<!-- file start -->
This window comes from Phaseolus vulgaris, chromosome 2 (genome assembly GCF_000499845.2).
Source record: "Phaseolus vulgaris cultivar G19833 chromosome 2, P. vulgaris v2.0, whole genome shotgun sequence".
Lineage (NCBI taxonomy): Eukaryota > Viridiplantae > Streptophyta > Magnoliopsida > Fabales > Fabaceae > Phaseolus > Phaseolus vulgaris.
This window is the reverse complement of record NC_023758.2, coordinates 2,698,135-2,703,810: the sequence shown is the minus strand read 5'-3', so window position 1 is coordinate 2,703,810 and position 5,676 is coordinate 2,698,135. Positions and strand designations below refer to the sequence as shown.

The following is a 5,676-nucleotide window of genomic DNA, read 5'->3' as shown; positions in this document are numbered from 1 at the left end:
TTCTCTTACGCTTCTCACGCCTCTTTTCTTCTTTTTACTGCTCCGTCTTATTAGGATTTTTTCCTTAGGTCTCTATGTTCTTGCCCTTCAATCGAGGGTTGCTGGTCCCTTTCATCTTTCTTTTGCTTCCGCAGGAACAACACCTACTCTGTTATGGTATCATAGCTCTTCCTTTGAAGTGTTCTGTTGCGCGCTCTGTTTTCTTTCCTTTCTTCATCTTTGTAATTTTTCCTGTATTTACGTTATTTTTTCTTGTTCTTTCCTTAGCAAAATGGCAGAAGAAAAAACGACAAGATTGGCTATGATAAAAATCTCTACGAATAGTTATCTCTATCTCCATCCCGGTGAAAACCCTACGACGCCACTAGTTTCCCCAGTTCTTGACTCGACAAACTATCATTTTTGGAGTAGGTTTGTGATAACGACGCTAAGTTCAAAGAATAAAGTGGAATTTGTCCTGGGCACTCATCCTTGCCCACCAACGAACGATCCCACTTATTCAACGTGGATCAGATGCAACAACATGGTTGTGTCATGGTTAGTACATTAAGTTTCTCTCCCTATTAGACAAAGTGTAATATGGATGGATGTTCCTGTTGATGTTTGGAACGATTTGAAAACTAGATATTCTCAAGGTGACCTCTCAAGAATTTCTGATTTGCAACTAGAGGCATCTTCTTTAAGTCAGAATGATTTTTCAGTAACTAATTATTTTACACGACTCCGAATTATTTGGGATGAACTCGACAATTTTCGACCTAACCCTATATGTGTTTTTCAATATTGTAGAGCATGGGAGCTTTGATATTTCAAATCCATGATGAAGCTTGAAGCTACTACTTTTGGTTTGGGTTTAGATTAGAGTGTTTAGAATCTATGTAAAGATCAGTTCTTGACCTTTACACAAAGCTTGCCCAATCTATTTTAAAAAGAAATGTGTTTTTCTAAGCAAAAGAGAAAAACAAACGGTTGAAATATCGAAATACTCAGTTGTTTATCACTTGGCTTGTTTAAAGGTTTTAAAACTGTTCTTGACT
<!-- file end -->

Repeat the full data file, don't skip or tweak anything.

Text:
This window comes from Phaseolus vulgaris, chromosome 2 (genome assembly GCF_000499845.2).
Source record: "Phaseolus vulgaris cultivar G19833 chromosome 2, P. vulgaris v2.0, whole genome shotgun sequence".
Lineage (NCBI taxonomy): Eukaryota > Viridiplantae > Streptophyta > Magnoliopsida > Fabales > Fabaceae > Phaseolus > Phaseolus vulgaris.
This window is the reverse complement of record NC_023758.2, coordinates 2,698,135-2,703,810: the sequence shown is the minus strand read 5'-3', so window position 1 is coordinate 2,703,810 and position 5,676 is coordinate 2,698,135. Positions and strand designations below refer to the sequence as shown.

The following is a 5,676-nucleotide window of genomic DNA, read 5'->3' as shown; positions in this document are numbered from 1 at the left end:
TTCTCTTACGCTTCTCACGCCTCTTTTCTTCTTTTTACTGCTCCGTCTTATTAGGATTTTTTCCTTAGGTCTCTATGTTCTTGCCCTTCAATCGAGGGTTGCTGGTCCCTTTCATCTTTCTTTTGCTTCCGCAGGAACAACACCTACTCTGTTATGGTATCATAGCTCTTCCTTTGAAGTGTTCTGTTGCGCGCTCTGTTTTCTTTCCTTTCTTCATCTTTGTAATTTTTCCTGTATTTACGTTATTTTTTCTTGTTCTTTCCTTAGCAAAATGGCAGAAGAAAAAACGACAAGATTGGCTATGATAAAAATCTCTACGAATAGTTATCTCTATCTCCATCCCGGTGAAAACCCTACGACGCCACTAGTTTCCCCAGTTCTTGACTCGACAAACTATCATTTTTGGAGTAGGTTTGTGATAACGACGCTAAGTTCAAAGAATAAAGTGGAATTTGTCCTGGGCACTCATCCTTGCCCACCAACGAACGATCCCACTTATTCAACGTGGATCAGATGCAACAACATGGTTGTGTCATGGTTAGTACATTAAGTTTCTCTCCCTATTAGACAAAGTGTAATATGGATGGATGTTCCTGTTGATGTTTGGAACGATTTGAAAACTAGATATTCTCAAGGTGACCTCTCAAGAATTTCTGATTTGCAACTAGAGGCATCTTCTTTAAGTCAGAATGATTTTTCAGTAACTAATTATTTTACACGACTCCGAATTATTTGGGATGAACTCGACAATTTTCGACCTAACCCTATATGTGTTTTTCAATATTGTAGAGCATGGGAGCTTTGATATTTCAAATCCATGATGAAGCTTGAAGCTACTACTTTTGGTTTGGGTTTAGATTAGAGTGTTTAGAATCTATGTAAAGATCAGTTCTTGACCTTTACACAAAGCTTGCCCAATCTATTTTAAAAAGAAATGTGTTTTTCTAAGCAAAAGAGAAAAACAAACGGTTGAAATATCGAAATACTCAGTTGTTTATCACTTGGCTTGTTTAAAGGTTTTAAAACTGTTCTTGACT